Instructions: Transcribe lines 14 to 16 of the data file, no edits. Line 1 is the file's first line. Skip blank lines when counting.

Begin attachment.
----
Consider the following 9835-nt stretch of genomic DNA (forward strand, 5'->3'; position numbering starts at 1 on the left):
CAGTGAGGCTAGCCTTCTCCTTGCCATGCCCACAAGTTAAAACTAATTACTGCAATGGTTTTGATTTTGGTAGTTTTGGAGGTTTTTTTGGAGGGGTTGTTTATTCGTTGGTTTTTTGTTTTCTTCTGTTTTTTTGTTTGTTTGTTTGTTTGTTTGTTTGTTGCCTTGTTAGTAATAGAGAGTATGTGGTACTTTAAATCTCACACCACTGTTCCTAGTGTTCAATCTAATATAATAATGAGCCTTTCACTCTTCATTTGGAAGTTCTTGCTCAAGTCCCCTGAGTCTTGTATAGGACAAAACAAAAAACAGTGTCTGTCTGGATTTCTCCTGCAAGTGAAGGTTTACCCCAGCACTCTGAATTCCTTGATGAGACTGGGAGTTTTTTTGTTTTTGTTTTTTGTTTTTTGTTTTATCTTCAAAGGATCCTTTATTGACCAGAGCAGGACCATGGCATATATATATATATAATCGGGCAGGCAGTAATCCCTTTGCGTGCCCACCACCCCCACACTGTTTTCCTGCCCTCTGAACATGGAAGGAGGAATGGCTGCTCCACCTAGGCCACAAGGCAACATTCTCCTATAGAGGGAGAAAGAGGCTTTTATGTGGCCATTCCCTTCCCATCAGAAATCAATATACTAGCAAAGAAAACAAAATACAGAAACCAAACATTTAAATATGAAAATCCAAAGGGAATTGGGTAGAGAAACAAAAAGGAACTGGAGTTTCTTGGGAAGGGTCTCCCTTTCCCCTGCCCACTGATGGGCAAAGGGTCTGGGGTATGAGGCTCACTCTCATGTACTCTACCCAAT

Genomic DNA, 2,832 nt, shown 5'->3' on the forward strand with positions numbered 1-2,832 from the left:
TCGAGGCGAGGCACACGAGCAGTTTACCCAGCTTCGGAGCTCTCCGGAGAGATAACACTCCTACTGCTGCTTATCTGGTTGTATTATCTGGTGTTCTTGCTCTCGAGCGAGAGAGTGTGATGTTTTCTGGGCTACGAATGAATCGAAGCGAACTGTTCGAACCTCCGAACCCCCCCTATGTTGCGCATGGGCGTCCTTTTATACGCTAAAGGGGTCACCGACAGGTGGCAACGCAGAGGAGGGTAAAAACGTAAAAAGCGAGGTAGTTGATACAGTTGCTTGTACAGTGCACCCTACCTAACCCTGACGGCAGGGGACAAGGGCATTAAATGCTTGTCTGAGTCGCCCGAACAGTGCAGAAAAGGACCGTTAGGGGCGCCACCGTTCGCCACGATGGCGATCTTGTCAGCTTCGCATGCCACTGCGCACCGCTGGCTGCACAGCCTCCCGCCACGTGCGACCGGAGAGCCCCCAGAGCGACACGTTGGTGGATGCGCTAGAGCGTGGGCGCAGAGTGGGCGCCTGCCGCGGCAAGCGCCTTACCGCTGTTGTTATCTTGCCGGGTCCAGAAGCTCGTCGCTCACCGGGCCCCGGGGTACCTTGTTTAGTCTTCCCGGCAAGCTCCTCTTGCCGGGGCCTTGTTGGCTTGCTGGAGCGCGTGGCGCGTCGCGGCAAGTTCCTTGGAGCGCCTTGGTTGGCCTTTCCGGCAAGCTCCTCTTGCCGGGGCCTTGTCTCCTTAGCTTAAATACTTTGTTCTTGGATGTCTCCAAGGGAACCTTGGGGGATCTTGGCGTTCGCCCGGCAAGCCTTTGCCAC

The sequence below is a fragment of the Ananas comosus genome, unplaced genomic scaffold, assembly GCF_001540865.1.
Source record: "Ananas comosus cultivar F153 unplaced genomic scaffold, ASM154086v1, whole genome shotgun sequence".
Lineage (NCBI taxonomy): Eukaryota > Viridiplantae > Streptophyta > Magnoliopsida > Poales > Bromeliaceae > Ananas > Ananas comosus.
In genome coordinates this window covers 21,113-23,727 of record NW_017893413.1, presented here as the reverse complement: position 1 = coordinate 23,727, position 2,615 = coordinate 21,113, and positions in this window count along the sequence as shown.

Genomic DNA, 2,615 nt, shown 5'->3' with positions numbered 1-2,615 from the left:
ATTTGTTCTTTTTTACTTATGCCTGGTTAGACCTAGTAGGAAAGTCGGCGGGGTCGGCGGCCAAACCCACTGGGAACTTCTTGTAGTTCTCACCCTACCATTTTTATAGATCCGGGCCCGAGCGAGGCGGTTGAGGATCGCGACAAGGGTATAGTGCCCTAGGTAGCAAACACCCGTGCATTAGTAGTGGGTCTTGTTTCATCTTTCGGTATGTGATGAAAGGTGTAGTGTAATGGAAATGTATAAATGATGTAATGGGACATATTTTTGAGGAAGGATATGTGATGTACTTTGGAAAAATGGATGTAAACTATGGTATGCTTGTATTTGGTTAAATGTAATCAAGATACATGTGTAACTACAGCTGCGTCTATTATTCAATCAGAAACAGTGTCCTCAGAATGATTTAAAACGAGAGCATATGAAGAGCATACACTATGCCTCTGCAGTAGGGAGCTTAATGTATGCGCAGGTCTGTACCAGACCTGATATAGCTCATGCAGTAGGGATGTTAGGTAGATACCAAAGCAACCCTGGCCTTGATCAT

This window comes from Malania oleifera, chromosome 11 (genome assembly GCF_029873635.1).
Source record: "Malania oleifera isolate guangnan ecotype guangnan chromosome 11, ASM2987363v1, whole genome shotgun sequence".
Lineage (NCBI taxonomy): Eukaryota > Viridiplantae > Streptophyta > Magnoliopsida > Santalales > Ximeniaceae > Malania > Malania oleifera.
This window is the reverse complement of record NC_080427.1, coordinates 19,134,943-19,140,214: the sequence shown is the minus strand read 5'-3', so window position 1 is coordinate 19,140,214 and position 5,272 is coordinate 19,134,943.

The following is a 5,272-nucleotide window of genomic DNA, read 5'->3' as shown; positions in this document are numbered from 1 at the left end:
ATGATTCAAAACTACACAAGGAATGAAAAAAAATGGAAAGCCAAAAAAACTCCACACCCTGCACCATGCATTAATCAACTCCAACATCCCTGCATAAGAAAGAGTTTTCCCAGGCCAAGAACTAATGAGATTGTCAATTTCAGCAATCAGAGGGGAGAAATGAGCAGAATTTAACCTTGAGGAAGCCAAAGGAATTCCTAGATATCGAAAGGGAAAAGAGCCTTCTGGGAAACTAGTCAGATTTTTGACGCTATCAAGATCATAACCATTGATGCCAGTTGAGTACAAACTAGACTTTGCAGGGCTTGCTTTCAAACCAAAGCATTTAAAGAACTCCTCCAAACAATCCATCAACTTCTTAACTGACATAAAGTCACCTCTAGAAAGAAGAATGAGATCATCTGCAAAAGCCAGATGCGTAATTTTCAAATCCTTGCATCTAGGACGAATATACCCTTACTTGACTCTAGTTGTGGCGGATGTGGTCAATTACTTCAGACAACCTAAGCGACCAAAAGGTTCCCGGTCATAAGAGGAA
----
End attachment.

This window is the reverse complement of record NC_080427.1, coordinates 19,134,943-19,140,214: the sequence shown is the minus strand read 5'-3', so window position 1 is coordinate 19,140,214 and position 5,272 is coordinate 19,134,943.

The following is a 5,272-nucleotide window of genomic DNA, read 5'->3' as shown; positions in this document are numbered from 1 at the left end:
ATGATTCAAAACTACACAAGGAATGAAAAAAAATGGAAAGCCAAAAAAACTCCACACCCTGCACCATGCATTAATCAACTCCAACATCCCTGCATAAGAAAGAGTTTTCCCAGGCCAAGAACTAATGAGATTGTCAATTTCAGCAATCAGAGGGGAGAAATGAGCAGAATTTAACCTTGAGGAAGCCAAAGGAATTCCTAGATATCGAAAGGGAAAAGAGCCTTCTGGGAAACTAGTCAGATTTTTGACGCTATCAAGATCATAACCATTGATGCCAGTTGAGTACAAACTAGACTTTGCAGGGCTTGCTTTCAAACCAAAGCATTTAAAGAACTCCTCCAAACAATCCATCAACTTCTTAACTGACATAAAGTCACCTCTAGAAAGAAGAATGAGATCATCTGCAAAAGCCAGATGCGTAATTTTCAAATCCTTGCATCTAGGACGAATATACCCTTACTTGACTCTAGTTGTGGCGGATGTGGTCAATTACTTCAGACAACCTAAGCGACCAAAAGGTTCCCGGTCATAAGAGGAA